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Metro Codes to recall 100+ short-term rental permits

Posted: 5:57 PM, Jan 08, 2019
Updated: 2019-01-09 00:32:50Z
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NASHVILLE, Tenn. — Short-term rentals are popular in the booming city of Nashville, but soon, more than 100 of the property owners with short-term rental licenses will no longer be allowed to rent out their property.

Metro Codes has to issue permits to let people rent out their home, and according to Metro officials, those permits are expected to be recalled to adhere to a part of the law that says no permit can be issued to a duplex or “tall skinnies” sharing a property unless both homes are owned by the same person, and that person lives in one of the units on the property.

The problem for homeowners is, many people with those permits have been renting their homes and paying taxes for their rentals for months, including the owner of a property near Music Row who has already brought forward a lawsuit against Metro Codes before receiving the recall of her permit.

"Before she bought the property, she asked Metro Codes: could she get a short-term rental permit on that property? It was a condition of her purchasing the property,” Jamie Hollin, attorney for the plaintiff, said.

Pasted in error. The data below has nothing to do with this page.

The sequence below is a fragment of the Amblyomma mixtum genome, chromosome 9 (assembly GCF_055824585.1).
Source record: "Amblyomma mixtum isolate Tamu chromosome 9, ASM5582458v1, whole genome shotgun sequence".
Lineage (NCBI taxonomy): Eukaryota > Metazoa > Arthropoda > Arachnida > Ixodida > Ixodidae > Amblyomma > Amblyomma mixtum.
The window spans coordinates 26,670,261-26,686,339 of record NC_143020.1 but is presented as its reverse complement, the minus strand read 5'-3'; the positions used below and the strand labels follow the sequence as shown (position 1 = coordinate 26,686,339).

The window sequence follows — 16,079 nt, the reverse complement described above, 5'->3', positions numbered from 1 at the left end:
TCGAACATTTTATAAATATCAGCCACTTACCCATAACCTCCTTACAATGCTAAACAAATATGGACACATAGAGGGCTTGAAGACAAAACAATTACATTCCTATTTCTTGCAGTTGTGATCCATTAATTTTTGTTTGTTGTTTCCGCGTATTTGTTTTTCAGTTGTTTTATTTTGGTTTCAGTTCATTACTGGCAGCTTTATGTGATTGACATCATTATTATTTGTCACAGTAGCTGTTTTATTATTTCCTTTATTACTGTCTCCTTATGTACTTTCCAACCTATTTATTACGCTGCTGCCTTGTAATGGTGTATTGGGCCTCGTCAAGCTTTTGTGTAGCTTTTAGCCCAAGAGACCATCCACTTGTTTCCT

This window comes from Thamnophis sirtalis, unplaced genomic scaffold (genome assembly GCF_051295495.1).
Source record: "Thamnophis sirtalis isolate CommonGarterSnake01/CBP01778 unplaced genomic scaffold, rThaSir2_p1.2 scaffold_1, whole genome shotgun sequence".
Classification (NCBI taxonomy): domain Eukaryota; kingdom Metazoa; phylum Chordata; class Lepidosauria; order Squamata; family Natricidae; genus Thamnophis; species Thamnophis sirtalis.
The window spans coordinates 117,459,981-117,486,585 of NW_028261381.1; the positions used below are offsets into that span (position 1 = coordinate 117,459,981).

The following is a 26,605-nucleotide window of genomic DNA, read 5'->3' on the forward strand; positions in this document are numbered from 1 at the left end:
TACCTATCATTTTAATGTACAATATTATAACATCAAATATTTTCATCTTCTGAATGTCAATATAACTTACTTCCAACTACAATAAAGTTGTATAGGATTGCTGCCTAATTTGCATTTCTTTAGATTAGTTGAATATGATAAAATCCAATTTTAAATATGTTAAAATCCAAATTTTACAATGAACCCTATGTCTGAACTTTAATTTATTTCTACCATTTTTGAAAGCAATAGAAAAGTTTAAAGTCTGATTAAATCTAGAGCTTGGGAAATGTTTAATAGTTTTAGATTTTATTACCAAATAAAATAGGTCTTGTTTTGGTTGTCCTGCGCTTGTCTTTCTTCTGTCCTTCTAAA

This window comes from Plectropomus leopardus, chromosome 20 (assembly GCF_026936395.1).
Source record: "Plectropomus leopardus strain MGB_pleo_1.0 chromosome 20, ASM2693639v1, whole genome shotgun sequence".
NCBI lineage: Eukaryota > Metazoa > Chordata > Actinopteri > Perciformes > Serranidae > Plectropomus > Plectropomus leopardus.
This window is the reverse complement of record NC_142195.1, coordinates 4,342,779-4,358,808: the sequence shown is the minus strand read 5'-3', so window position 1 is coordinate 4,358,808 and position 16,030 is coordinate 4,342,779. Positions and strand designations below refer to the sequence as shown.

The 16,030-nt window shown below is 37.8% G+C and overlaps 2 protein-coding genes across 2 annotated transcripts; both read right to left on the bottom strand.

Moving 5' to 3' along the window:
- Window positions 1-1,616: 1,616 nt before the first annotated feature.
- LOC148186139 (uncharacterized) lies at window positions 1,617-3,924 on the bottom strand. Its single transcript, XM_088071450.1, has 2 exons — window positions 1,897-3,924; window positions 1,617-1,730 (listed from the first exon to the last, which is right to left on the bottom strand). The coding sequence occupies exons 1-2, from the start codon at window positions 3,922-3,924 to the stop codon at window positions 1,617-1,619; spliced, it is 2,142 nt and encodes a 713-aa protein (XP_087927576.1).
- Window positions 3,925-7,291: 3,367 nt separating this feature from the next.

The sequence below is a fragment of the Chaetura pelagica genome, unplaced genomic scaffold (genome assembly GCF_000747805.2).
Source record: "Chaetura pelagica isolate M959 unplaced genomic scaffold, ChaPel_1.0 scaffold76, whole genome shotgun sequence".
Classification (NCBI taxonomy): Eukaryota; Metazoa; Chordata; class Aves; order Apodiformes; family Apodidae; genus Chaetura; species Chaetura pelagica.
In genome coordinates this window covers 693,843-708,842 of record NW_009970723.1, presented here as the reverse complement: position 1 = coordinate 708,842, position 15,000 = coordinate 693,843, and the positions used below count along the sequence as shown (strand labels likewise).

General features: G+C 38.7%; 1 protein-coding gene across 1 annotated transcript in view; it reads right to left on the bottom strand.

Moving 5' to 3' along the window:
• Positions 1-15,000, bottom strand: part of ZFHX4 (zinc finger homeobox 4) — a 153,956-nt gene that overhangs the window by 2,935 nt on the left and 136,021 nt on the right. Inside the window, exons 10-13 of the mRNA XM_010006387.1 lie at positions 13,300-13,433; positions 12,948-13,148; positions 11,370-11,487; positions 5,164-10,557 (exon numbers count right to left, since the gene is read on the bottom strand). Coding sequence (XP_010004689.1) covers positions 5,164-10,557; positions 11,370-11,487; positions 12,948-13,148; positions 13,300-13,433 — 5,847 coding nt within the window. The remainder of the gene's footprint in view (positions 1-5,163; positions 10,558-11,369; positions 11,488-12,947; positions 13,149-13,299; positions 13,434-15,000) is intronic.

The property owner got the approval and has been renting through Airbnb, where she's considered a "Super Host" and has never had a complaint.

She has bookings through April, but if she gets a letter recalling her permit, she'll have to stop renting immediately.

That's why she got attorney Jamie Hollin to file a lawsuit on her behalf.

One of the many arguments against the recall of rental permit: the Tennessee state legislature passed a bill preventing this exact situation.

"If you got a permit, there's only 3 ways you can lose it,” Hollin explained.

Those reasons are as follows: If your home becomes a nuisance property, if you stop renting it for 30 months or more or sell the property, or if you violate an ordinance 3 times in a single year.

"In other words, that state statute was written to prohibit what Metro is trying to do now,” Hollin said.

It's unclear how many people will be impacted, but they'll each have to file a lawsuit if they want to keep renting their properties.

Metro Codes officials said they plan to send out notifications to impacted owners in the coming weeks.